This is my favorite part of the story. I first heard the Tyla Gang on Hits Greatest Stiffs, the compilation of the first 11 singles on Stiff Records.
It came out in September of 1977, but I must have gotten it sometime in 1978. At the time I guess I thought of this stuff as punk rock (and it does have The Damned’s “Help” on it), but I now know it was mostly pub rock. Here are Tyla’s two tracks:
These are quite different from Ducks Deluxe stuff, kind of ZZ Top by way of Safe As Milk. Stiff specialized in the oddball, but this was out there, and I was smitten. This collection, and its successor A Bunch of Stiffs, ruled my world in those days.
His song “The Young Lords” was on that second comp, and here’s the Tyla Gang playing it on German tv in 1978:
And this brings us to one of my favorite albums…
This album originally came out on the Berserkeley label, for some reason, in 1977. I remember being very happy to find it as an import maybe a year or two later. Remember how the sleeves on import LPs were floppier than the heavier cardboard on American LPs and how that just added to their allure? I love everything about this record. It has the classic lineup of the band, with guitarist Bruce Irvine, who is a fine lead player, and he drops some tasty slide on quite a few of the songs. And here’s a nerdnote I don’t need Wikipedia for – the rhythm section was Brian Turrington (bass) and Mike Desmarais (drums) of The Winkies, the band that backed Eno on those strange tracks he recorded between Roxy Music and Here Come the Warm Jets. They also played on the Island-era John Cale albums, and Turrington played here and there on Eno’s other early albums as well as Manzanera’s Diamond Head. It’s a weird example of the pub rock world intersecting with the art rock world.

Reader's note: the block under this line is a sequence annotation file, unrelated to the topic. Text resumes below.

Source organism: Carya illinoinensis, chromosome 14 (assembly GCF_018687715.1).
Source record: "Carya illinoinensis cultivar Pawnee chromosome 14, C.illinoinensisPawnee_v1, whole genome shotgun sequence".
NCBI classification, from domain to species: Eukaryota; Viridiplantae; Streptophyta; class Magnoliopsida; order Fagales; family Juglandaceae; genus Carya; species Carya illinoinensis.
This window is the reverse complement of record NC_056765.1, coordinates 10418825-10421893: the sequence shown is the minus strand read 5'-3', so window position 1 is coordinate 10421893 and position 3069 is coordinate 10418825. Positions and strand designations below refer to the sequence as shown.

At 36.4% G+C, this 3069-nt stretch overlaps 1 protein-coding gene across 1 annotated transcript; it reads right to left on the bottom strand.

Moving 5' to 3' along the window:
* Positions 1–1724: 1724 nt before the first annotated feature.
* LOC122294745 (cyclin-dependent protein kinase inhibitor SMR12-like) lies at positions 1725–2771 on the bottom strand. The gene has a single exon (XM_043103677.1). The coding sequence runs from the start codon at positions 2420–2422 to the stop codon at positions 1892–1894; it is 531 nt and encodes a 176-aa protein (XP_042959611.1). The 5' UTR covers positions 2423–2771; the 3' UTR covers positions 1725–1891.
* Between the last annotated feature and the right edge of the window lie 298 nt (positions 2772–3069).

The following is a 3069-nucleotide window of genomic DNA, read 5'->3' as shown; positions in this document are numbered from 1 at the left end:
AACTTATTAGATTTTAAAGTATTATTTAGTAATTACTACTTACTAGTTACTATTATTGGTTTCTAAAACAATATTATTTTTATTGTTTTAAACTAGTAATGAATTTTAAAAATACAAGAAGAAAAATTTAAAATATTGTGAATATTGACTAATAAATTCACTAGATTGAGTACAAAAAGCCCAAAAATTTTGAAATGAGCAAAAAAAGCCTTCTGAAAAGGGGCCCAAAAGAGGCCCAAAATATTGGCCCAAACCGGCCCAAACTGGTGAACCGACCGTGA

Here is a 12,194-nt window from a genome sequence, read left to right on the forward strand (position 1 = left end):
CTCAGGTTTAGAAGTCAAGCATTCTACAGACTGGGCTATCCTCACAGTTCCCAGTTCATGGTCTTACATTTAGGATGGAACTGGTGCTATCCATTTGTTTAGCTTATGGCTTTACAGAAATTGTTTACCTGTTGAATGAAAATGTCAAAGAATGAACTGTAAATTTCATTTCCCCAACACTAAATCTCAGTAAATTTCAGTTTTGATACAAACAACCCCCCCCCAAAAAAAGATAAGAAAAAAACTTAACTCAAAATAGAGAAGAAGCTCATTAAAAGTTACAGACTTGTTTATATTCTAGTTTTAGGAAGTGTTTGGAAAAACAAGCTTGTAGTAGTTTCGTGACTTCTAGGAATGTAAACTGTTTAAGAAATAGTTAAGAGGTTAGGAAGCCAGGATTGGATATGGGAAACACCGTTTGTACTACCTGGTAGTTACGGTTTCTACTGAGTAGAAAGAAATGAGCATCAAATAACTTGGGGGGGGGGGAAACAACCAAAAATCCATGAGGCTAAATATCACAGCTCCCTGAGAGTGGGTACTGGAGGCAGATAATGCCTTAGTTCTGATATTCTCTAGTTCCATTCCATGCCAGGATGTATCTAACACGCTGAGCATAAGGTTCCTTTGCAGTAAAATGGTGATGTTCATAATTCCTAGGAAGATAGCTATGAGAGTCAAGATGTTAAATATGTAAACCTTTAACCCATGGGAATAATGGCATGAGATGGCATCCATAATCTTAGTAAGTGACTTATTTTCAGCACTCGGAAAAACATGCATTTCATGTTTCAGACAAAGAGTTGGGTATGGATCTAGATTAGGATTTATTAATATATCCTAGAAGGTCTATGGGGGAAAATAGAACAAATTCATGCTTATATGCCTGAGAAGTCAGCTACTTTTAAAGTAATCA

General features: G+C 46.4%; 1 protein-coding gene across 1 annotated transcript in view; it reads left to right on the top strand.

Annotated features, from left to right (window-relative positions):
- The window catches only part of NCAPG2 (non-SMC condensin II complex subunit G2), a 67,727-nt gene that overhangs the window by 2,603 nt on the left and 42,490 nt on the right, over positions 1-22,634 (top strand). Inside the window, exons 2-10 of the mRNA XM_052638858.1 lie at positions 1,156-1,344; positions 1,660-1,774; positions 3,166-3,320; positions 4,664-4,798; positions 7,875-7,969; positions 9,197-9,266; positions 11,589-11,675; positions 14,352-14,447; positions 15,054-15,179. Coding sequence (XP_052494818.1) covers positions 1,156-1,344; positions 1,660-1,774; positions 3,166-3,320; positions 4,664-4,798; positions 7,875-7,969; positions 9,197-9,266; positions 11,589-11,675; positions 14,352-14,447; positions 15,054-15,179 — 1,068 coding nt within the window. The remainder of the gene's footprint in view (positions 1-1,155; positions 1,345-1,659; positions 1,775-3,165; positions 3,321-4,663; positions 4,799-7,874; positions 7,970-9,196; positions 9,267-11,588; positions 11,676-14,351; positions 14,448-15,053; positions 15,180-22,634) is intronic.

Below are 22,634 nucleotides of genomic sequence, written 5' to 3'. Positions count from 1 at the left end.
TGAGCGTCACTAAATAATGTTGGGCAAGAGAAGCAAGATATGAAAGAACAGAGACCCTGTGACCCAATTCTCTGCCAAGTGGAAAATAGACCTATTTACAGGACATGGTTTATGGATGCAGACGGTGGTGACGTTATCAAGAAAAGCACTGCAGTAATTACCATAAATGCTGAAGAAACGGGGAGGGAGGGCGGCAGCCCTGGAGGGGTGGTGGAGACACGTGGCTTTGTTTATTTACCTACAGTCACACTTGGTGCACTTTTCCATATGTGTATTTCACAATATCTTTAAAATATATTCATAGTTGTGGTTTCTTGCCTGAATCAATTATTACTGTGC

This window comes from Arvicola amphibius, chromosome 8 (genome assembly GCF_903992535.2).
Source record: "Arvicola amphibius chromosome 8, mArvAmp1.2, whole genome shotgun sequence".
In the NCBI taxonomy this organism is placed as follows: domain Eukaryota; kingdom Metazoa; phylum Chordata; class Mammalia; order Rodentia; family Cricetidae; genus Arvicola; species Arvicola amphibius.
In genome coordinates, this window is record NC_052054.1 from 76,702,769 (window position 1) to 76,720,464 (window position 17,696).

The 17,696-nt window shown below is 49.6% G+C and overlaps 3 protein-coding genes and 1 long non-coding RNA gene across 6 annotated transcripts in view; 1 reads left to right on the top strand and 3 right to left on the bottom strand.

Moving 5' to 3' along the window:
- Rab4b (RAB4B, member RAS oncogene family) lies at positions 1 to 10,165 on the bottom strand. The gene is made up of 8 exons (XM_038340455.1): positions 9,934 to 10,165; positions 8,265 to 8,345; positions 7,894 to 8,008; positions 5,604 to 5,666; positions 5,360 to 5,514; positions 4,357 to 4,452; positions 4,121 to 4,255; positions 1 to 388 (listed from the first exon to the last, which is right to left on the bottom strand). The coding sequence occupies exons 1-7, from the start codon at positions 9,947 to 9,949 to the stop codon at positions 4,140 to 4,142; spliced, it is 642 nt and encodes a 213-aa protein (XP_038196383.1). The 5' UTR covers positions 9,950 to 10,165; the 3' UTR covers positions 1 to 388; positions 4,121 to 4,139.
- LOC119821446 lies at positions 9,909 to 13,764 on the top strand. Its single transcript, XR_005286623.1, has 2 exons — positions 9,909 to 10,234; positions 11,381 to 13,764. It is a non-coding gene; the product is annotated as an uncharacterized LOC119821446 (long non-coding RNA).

The band had been touring steadily when they recorded the album, and they’re very tight.
This is mainstream rock music, but dripping with personality and panache, though it was only successful in Europe.
Tyla kept his sense of humor, but he also expanded his emotional range, and he finally mastered the ballad, including this very affecting song which ends the album.
I’ll resist the temptation to post all the tracks here, but the album is very consistent. Unfortunately I can’t point you to YouTube to listen to it (isn’t it weird how YouTube has become a copyright-free jukebox?), though it looks like you can listen to all of it on lala.com. Yachtless finally came out on CD a couple of years ago, and the great thing is that the reissue includes a batch of those oddball Stiff singles as bonus tracks. It’s kind of expensive as an import CD, but Amazon has it as a very reasonably priced mp3 download.
As I said, Tyla was a real character. I love this photo of him, which I think may have been the (back?) cover of one of his singles.
He wasn’t a punk, but I think he benefited from the punk’s attempt to expand rock’s possibilities. He made a bunch of other records, more American, even Californian, sounding, intermittently fine, but things never came together for him again like they did on Yachtless. In addition to touring Europe recently with the reconstituted Ducks Deluxe, Tyla has announced a similar tour with the classic lineup of the Tyla Gang for this summer.